Assessing Nutrition in Older Adults
By: Rose Ann DiMaria-Ghalili, PhD, RN, CNSC, Drexel University College of Nursing and Health Professions and Elaine J. Amella, PhD, RN, FAAN, Medical University of South Carolina College of Nursing
WHY: While poor nutrition is not a natural concomitant of aging, older adults are at risk for malnutrition due to physiological, psychological, social, dietary, and environmental risk factors. Weight loss in older adults is often associated with a loss of muscle mass and can ultimately impact functional status. Obesity also affects functional status and can cause or exacerbate chronic health problems such as hypertension (Hsiao, Mitchell, Coffman…Jensen, 2013). Malnutrition in older adults is associated with complications and premature death. The progression to malnutrition is often insidious and often undetected. The nurse plays a key role in prevention and early intervention of nutritional problems.
BEST TOOL: The Mini-Nutritional Assessment Short-Form (MNA®-SF) is a screening tool used to identify older adults (> 65 years) who are malnourished or at risk of malnutrition. The MNA®-SF is based on the full MNA®, the original 18-item questionnaire published in 1994 by Guigoz and colleagues. The most recent version of the MNA®-SF was developed in 2009 (Kaiser et al., 2009) and consists of 6 questions on food intake, weightloss, mobility, psychological stress or acute disease, presence of dementia or depression, and body mass index (BMI). When height and/or weight cannot be assessed, then an alternate scoring for BMI includes the measurement of calf circumference. Scores of 12-14 are considered normal nutritional status; 8-11 indicate at risk of malnutrition; 0-7 indicate malnutrition. An advantage of the tool is that no laboratory data are needed. An in-depth assessment and physical exam should be performed when patients are identified to be malnourished or at nutritional risk. A review of symptoms and objective clinical findings should be assessed in addition to the patient’s cultural factors, preferences, social needs/desires surrounding meals. A 72-hour food diary recording the patent’s consumption is another important supplement to the MNA®-SF.
TARGET POPUTLATION: The MNA®-SF provides a simple, quick method of identifying older adults who are at risk of malnutrition. The MNA®-SF should be completed quarterly for institutionalized older adults and yearly for normally nourished community-dwelling older adults.
VALIDITY AND RELIABILITY: The full MNA® has been validated in many research studies with older adults in hospital, nursing home, ambulatory care, and community settings. Studies have demonstrated internal consistency and inter-observer reliability to range from 0.51 to 0.89 (Guigoz, 2006). The MNA®-SF has a sensitivity of 89%, specificity of 82%, and a strong positive predictive value (Youden Index = 0.70) (Kaiser et al., 2009). When compared to the full MNA, the sensitivity (82.7% to 89.3%) and specificity (87.9 % to 91.6%) of the MNA®-SF to identify older adults at risk of malnutrition, and the sensitivity (82.7% to 100%) and specificity (94.1 % to 97.2%) of MNA®-SF to identify older adults with malnutrition is good (Kostka, Borowiak, & Kostka, 2014).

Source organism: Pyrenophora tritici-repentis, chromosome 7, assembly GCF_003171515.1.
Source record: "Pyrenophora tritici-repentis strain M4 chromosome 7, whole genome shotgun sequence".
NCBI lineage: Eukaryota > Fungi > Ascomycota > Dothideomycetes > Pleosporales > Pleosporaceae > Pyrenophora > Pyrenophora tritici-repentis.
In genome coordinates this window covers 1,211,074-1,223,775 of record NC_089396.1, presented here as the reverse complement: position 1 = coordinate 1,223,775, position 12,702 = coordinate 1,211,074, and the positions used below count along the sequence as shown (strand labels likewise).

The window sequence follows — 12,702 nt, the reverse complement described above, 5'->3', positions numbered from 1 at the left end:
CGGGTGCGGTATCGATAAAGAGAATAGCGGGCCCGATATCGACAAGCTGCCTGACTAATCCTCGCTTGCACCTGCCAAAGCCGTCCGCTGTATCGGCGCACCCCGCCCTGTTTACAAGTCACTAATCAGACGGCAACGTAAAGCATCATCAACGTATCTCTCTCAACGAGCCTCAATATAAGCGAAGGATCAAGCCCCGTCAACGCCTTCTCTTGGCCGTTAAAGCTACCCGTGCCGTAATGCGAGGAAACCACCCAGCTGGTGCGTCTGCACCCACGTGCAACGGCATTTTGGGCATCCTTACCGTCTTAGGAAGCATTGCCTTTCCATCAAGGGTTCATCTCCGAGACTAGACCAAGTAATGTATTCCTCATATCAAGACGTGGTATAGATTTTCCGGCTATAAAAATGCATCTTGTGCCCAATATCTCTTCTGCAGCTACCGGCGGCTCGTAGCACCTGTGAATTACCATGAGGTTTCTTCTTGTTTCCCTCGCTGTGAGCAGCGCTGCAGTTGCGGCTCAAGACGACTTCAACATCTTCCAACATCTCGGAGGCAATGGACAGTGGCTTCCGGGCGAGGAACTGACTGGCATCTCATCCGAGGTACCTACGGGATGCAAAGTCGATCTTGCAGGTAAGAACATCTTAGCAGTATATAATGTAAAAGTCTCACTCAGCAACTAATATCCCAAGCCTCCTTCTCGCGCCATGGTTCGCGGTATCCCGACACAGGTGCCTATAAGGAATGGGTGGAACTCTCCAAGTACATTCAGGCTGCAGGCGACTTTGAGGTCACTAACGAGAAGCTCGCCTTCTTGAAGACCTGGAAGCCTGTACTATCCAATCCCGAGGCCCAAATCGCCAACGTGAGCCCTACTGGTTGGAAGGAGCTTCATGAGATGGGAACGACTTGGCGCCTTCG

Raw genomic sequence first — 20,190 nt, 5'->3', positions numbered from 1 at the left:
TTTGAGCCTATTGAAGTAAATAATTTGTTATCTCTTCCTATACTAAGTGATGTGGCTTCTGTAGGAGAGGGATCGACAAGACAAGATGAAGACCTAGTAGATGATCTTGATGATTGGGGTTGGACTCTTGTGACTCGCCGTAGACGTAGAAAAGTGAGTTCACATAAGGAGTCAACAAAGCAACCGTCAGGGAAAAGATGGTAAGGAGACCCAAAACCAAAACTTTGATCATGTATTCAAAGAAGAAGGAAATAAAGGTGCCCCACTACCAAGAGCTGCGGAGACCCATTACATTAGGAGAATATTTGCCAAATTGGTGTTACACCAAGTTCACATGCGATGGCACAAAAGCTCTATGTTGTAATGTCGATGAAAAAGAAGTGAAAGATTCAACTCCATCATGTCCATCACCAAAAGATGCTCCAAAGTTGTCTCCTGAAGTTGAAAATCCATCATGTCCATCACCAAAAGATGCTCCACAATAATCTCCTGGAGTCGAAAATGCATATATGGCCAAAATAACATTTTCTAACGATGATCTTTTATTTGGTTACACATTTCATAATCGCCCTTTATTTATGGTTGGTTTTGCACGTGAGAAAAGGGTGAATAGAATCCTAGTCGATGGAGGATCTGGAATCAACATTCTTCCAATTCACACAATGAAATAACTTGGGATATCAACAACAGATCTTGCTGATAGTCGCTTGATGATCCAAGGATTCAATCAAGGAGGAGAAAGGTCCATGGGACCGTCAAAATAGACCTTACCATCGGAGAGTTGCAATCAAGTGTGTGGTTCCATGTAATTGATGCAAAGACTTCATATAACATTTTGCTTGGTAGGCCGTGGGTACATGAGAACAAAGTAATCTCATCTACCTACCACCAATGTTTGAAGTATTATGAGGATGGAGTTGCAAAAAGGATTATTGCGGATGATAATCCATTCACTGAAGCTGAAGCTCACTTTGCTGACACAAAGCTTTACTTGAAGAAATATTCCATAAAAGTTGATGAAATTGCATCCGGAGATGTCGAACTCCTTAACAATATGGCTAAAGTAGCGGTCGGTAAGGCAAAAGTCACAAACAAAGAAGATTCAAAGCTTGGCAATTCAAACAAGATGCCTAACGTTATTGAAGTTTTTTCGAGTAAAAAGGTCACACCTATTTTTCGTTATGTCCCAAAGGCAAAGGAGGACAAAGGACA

STRENGTHS AND LIMITATIONS: Unlike many other nutritional instruments, the full MNA®, and the MNA®-SF were developed to be user-friendly, quick, non-invasive, and inexpensive. The MNA®-SF takes about 5 minutes to complete and the questions can easily be incorporated into a complete geriatric assessment. The MNA® and MNA®-SF have been used extensively in clinical research in over 200 international studies (Cereda et al., 2016). A limiting factor may be accurate assessment of height and weight to obtain BMI in bedridden individuals. To that end, users of the MNA®-SF can substitute calf circumference for BMI. However, clinician lack of familiarity with the requirement of measuring calf circumference is a potential limitation (DiMaria-Ghalili & Guenter, 2008). Question A focuses on food intake (not artificial nutrition), and the appropriateness of the MNA®-SF for use in older adults who receive tube-feeding (Bauer, et al., 2008) or total parenteral nutrition needs to be considered. Patients receiving tube-feeding or total parenteral nutrition should be monitored by a dietitian or trained nutrition support professional.
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